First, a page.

Harvard Educational Review
  1. Winter 2014 Issue »

    Electronic Textiles as Disruptive Designs

    Supporting and Challenging Maker Activities in Schools

    YASMIN B. KAFAI, DEBORAH A. FIELDS, AND KRISTIN A. SEARLE
    Electronic textiles are a part of the increasingly popular maker movement that champions existing do-it-yourself activities. As making activities broaden from Maker Faires and fabrication spaces in children’s museums, science centers, and community organizations to school classrooms, they provide new opportunities for learning while challenging many current conventions of schooling. In this article, authors Yasmin Kafai, Deborah Fields, and Kristin Searle consider one disruptive area of making: electronic textiles. The authors examine high school students’ experiences making e-textile designs across three workshops that took place over the course of a school year and discuss individual students’ experiences making e-textiles in the context of broader findings regarding themes of transparency, aesthetics, and gender. They also examine the role of e-textiles as both an opportunity for, and challenge in, breaking down traditional barriers to computing.

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    Yasmin B. Kafai, a professor of learning sciences at the University of Pennsylvania, is a researcher and co-developer of online tools and communities (scratch.mit
.edu, stitchtfest.org, and ecrafting.org) to promote equity and diversity in coding, crafting, and creativity across K–16. Her recent books include Connected Code: Why Children Need to Learn Programming (MIT Press, 2014, with Quinn Burke), and Connected Play: Tween in a Virtual World (MIT Press, 2013, with Deborah A. Fields,) as well as the edited volumes Textile Messages: Dispatches from the World of Electronic Textiles and Education (Peter Lang, 2013, with Leah Buechley, Kylie Peppler, and Michael Eisenberg), and Beyond Barbie and Mortal Kombat: New Perspectives on Gender and Gaming (MIT Press, 2008, with Jill Denner, Carrie Heeter, and Jen Sun). Kafai earned a doctorate from Harvard University. She is an elected Fellow of the American Educational Research Association and a past president of the International Society for the Learning Sciences.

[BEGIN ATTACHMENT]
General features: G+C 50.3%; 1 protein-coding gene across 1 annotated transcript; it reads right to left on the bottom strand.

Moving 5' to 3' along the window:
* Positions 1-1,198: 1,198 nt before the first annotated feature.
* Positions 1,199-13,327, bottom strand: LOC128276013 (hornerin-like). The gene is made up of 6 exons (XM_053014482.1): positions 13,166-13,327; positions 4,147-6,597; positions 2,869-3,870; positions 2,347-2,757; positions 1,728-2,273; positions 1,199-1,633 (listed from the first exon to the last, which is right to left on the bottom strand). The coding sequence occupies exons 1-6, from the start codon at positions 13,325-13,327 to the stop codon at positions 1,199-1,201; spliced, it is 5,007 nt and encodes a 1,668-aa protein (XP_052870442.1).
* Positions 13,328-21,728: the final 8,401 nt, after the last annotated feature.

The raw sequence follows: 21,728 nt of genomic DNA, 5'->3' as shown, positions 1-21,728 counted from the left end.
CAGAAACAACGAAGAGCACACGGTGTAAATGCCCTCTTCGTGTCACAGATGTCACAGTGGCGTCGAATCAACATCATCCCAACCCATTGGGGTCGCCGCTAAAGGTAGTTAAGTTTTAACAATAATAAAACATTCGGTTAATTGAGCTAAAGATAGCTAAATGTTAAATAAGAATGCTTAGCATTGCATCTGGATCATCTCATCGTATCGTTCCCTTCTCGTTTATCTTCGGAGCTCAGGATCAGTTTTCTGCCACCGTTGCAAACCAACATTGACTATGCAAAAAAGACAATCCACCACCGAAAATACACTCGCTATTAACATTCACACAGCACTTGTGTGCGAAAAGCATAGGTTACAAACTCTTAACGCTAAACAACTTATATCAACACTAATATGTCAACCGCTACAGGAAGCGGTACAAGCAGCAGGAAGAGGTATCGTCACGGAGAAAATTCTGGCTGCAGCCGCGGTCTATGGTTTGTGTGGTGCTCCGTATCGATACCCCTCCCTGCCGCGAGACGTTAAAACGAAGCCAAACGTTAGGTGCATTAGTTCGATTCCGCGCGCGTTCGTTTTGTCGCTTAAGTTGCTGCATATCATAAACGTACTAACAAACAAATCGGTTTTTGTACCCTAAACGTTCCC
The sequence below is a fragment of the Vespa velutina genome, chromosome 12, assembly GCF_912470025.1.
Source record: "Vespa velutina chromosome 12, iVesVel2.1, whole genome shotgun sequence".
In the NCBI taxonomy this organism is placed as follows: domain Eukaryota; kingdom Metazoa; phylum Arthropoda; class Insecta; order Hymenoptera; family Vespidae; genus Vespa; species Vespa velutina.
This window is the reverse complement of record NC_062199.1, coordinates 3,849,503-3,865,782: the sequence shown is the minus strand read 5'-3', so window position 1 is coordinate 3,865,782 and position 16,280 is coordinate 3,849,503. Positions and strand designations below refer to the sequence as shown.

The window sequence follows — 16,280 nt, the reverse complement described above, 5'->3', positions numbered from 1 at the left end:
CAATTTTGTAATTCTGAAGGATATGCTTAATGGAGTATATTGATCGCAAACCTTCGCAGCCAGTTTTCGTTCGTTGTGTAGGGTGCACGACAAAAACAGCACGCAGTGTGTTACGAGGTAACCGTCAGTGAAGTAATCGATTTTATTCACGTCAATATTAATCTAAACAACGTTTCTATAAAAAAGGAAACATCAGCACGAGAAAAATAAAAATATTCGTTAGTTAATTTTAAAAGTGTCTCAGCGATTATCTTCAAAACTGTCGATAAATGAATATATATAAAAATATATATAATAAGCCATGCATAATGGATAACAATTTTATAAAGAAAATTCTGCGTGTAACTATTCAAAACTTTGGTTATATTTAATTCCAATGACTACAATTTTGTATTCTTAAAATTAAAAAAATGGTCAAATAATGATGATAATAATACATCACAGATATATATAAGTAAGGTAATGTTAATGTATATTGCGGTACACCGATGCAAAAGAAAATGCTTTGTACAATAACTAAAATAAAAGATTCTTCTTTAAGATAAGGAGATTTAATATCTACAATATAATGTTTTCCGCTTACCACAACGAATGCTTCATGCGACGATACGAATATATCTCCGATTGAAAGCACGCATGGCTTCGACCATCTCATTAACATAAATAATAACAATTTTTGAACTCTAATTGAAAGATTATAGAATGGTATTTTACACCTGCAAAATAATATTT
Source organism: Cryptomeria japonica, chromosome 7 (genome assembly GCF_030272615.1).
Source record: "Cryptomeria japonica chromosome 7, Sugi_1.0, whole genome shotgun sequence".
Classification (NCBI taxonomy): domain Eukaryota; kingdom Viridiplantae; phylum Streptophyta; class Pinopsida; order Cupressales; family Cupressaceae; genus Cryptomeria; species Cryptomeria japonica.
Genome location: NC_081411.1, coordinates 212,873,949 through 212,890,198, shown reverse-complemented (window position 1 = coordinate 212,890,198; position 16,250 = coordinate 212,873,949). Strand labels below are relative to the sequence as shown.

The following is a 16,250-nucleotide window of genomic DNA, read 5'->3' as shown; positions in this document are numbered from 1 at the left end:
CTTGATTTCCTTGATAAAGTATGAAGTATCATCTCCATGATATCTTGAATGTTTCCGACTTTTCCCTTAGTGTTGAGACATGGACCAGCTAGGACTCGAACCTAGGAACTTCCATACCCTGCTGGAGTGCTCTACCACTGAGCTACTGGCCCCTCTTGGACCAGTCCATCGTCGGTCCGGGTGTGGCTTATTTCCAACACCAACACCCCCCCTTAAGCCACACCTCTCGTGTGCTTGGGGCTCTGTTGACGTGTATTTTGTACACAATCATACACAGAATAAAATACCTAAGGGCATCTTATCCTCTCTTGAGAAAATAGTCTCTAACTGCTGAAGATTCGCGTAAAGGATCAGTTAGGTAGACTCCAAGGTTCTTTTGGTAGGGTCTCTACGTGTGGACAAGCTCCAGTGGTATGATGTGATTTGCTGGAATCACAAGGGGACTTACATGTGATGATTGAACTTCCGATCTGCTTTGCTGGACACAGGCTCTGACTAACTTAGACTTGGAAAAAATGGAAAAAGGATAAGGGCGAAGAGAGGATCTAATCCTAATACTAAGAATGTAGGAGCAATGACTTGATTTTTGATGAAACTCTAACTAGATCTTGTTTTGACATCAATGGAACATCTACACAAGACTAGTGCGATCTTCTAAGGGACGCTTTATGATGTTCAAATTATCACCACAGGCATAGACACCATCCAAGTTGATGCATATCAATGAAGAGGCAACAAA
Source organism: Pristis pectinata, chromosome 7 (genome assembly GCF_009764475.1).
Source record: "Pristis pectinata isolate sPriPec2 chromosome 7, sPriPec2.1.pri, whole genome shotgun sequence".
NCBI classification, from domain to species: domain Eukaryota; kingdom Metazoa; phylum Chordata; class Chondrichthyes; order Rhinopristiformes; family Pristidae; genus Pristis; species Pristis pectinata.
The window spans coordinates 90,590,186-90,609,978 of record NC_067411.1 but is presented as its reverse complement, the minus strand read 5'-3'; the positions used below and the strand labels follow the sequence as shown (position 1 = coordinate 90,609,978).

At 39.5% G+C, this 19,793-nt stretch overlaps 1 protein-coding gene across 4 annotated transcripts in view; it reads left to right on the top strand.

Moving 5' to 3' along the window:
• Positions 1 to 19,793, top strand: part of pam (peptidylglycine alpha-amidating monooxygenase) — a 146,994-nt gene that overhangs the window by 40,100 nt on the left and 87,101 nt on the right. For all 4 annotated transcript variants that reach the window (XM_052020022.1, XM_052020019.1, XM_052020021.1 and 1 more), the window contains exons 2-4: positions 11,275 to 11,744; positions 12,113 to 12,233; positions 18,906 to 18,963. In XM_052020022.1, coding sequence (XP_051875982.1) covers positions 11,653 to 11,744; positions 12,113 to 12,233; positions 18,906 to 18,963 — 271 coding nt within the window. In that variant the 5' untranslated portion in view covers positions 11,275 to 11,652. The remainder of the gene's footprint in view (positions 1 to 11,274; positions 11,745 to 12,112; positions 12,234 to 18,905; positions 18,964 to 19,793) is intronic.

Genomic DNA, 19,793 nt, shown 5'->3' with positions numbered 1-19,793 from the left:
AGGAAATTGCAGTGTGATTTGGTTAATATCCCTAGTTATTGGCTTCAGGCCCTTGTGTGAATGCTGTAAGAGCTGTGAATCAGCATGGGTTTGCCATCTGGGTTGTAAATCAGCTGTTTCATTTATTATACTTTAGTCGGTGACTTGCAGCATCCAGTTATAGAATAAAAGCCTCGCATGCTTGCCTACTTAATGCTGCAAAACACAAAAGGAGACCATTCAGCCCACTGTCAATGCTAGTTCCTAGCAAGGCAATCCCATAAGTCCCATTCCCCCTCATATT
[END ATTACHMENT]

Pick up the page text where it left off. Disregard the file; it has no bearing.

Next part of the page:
Deborah A. Fields is an assistant professor of instructional technologies and learning sciences at Utah State University, where she studies how kids make connections across their everyday lives and institutions. Her work focuses on artifacts that students create (like e-textiles) and online communities they inhabit that create intersections between their interests and communities and identities. Fields’s work has appeared in a number of journals, among them the International Journal of Computer Supported Collaborative Learning; Mind, Culture, and Activity; Games and Culture; and the International Journal of Science Education. She coauthored (with Yasmin Kafai) Connected Play: Tween Life in a Virtual World (MIT Press, 2013), the culmination of a decade of research on virtual worlds. She is also a member of the editorial board for the Journal of the Learning Sciences.

    Kristin A. Searle is a doctoral candidate in anthropology and education at the University of Pennsylvania, where she studies how students’ gendered and cultural identities impact their engagement with computing. Her work focuses on how participating in making activities (like e-textiles) can broaden students’ sense of what computing is and who can do it, with a particular focus on the development of culturally responsive computing pedagogies. Her work has appeared in a number of journals, including the International Journal of Gaming and Computer-Mediated Simulations, Games and Culture, and the International Journal of Learning and Media.
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    Winter 2014 Issue

    Abstracts

    Toward a Relational Perspective on Young Black and Latino Males
    The Contextual Patterns of Disclosure as Coping
    David J. Knight
    The Kinesiology of Race
    MYOSHA McAFEE
    The Maker Movement in Education
    ERICA ROSENFELD HALVERSON and KIMBERLY M. SHERIDAN
    Learning in the Making
    A Comparative Case Study of Three Makerspaces
    KIMBERLY M. SHERIDAN, ERICA ROSENFELD HALVERSON, BREANNE K. LITTS, LISA BRAHMS, LYNETTE JACOBS-PRIEBE, and TREVOR OWENS
    Electronic Textiles as Disruptive Designs
    Supporting and Challenging Maker Activities in Schools
    YASMIN B. KAFAI, DEBORAH A. FIELDS, AND KRISTIN A. SEARLE
    Symposium
    The Maker Movement in Education: Designing, Creating, and Learning Across Contexts

    Book Notes

    How College Works
    Daniel F. Chambliss and Christopher G. Takacs

    The States of Child Care
    Sara Gable